Welcome to today’s edition of ShentonSTAGE Daily.
BROADWAY IN LONDON AND LONDON ON BROADWAY
Tomorrow the Donmar Warehouse offers the UK premiere of THE BAND’S VISIT — winner of the 2018 Tony for Best Musical (but in a non-replica production that will see Donmar artistic director Michael Longhurst at the helm); meanwhile, this week sees two West End hits transfer to Broadway: this past Sunday, Tom Stoppard’s LEOPOLDSTADT opened there at the Longacre, and this coming Sunday Wendell Pearce and Sharon D Clarke reprise their London performances in the revival of DEATH OF A SALESMAN that began its life at the Young VIc, opening at the Hudson.
In a busy week of Broadway openings, there’s also the Broadway bow for a third play, COST OF LIVING, that originally premiered at MTC’s off-Broadway HQ at City Center in 2017 and subsequently won the Pulitzer prize for drama. It returned, partially re-cast, to open at the same company’s Samuel J Friedman on Monday; and a revival of 1776 — a show that won the Best Musical Tony in 1969 — opens at Roundabout’s American Airlines tomorrow.
I caught the last two in preview when I was in New York last month, and of course saw the first two in the original London runs, so I feel ahead of the game (for once). (I’d have been even further ahead of the game if I’d seen the UK premiere of COST OF LIVING at Hampstead Theatre in early 2019, but it entirely passed me by; I don’t even recall registering it had been on, even though the company included Adrian Lester).
The coming months will also see transfers from Broadway to London for Daniel Fish’s radical make-over of Rodgers and Hammerstein’s OKLAHOMA! (already seen at the Young Vic, but now transferring to Wyndham’s in February); AIN’T TOO PROUD — The Life and Times of the Temptations (going to the Prince Edward in March); and new London incarnations of Disney’s NEWSiES, seen on Broadway in 2012, and now set to be staged anew at Troubadour Wembley Park in November and George Takei’s 2015 autobiographically-inspired ALLEGIANCE, at Charing Cross Theatre in January. Full details can be found in my regularly updated feature of future openings in London, selected regional theatres and Broadway: http://shentonstage.com/theatre-openings-from-w-c-october-3/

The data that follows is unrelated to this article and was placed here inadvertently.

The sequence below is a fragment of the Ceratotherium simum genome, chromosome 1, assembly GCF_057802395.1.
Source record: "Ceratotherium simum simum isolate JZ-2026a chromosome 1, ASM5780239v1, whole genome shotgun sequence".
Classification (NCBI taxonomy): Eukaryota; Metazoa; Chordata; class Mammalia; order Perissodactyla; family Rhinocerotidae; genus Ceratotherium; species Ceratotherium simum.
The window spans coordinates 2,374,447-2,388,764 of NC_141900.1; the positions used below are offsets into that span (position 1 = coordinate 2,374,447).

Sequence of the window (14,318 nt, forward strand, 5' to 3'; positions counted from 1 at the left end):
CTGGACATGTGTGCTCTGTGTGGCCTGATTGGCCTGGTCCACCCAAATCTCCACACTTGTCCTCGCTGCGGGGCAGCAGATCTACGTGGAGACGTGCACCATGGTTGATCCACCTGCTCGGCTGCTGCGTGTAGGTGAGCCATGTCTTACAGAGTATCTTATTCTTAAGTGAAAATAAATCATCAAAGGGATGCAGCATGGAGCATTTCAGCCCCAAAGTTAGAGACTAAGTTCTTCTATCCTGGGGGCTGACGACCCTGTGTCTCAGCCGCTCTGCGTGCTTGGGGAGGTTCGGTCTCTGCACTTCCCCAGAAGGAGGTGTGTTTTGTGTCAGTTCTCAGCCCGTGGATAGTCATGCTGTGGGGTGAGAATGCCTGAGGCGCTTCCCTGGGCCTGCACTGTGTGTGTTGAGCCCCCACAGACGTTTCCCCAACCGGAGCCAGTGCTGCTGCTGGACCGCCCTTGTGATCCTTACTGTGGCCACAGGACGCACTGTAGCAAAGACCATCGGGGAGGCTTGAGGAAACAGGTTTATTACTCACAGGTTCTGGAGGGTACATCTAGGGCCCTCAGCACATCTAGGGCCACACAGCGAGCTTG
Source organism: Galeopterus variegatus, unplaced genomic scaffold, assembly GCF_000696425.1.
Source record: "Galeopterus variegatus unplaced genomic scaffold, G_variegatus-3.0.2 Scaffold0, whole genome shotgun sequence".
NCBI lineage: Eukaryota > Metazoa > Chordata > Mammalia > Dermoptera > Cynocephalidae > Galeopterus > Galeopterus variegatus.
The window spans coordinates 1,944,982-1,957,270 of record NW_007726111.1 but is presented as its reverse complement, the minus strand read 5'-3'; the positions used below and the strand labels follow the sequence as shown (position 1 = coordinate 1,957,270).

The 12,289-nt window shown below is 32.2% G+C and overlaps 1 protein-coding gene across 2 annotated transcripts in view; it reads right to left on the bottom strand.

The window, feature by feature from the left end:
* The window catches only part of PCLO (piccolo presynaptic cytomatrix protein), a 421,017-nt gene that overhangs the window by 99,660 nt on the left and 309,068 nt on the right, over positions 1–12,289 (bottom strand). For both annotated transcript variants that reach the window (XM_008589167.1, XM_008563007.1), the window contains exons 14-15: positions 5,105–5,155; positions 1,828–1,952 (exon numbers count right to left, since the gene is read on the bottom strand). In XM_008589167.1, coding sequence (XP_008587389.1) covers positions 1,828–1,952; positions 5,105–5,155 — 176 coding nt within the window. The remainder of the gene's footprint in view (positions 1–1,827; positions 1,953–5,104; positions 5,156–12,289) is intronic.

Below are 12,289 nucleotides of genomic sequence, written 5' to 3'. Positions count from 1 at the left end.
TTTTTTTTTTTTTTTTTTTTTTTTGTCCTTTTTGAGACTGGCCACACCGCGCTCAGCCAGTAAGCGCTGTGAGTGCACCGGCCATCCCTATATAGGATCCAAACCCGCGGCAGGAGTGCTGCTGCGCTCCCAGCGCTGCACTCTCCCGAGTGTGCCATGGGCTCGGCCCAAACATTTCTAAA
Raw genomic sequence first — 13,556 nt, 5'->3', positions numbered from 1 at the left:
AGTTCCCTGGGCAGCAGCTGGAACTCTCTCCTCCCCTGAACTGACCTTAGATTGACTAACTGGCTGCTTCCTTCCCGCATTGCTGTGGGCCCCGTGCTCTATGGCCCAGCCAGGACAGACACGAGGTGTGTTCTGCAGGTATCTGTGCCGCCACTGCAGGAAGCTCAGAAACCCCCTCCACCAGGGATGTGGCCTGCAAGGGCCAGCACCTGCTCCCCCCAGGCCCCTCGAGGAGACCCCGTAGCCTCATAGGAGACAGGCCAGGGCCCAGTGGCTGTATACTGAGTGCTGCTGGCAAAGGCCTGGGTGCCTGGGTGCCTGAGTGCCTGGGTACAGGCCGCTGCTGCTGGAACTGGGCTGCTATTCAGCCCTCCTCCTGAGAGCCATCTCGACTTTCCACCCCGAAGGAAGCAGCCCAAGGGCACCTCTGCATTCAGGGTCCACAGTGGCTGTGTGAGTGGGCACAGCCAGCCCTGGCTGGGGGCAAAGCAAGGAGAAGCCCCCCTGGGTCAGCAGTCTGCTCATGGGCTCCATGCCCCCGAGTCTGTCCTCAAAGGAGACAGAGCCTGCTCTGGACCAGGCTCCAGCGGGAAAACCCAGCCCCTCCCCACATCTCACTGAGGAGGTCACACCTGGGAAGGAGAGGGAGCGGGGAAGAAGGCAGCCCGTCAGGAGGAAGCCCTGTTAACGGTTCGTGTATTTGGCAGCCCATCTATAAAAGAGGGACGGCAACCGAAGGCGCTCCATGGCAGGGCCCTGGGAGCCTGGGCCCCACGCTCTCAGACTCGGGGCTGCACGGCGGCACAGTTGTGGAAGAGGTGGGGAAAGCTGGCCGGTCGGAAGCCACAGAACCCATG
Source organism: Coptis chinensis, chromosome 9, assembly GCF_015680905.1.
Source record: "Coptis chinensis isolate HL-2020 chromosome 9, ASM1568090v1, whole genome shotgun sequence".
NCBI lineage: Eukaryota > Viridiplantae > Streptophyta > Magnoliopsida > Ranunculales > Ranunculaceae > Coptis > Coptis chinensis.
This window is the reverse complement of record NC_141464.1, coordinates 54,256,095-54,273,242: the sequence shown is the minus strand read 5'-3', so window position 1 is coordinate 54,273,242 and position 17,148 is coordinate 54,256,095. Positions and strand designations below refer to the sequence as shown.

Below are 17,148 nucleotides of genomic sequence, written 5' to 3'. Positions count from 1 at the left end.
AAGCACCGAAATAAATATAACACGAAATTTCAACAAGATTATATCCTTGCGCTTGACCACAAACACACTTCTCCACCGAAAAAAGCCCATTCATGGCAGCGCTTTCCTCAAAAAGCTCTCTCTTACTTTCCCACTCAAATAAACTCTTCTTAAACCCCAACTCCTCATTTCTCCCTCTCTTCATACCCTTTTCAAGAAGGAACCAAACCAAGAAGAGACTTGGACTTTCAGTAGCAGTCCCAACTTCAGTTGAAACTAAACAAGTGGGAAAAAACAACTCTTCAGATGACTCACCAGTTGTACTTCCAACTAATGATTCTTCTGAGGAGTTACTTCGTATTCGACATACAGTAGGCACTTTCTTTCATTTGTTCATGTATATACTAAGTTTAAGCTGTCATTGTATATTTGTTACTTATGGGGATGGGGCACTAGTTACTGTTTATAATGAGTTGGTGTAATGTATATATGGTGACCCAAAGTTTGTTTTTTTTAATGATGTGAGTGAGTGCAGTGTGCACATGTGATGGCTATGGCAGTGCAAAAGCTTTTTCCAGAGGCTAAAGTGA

And heading from the West End to Broadway will be Andrew Lloyd Webber’s CINDERELLA (newly retitled BAD CINDERELLA, see below) in February, and Sondheim and Furth’s MERRILY WE ROLL ALONG will return to New York (to open at Off-Broadway’s New York Theatre Workshop in November) in a production first seen at London’s Menier Chocolate Factory and subsequently the Pinter.
In 2020, Stoppard stated that LEOPOLDSTADT was likely his valedictory play: interviewed on Radio 4 (and reported by The Guardian) he said, “I am slowing up. This one took longer to write. And the other thing is, what on earth can you write about after that? When I finished Leopoldstadt I thought, ‘I can’t go through all that again’. Four years tend to go by between my plays, so I will be 86 or 87 before I write another, and I wondered whether people who are 87 do have plays on. It seemed a bit implausible.”
But in a more recent interview in the New Yorker with Andrew Dickson, he hinted this may not be true.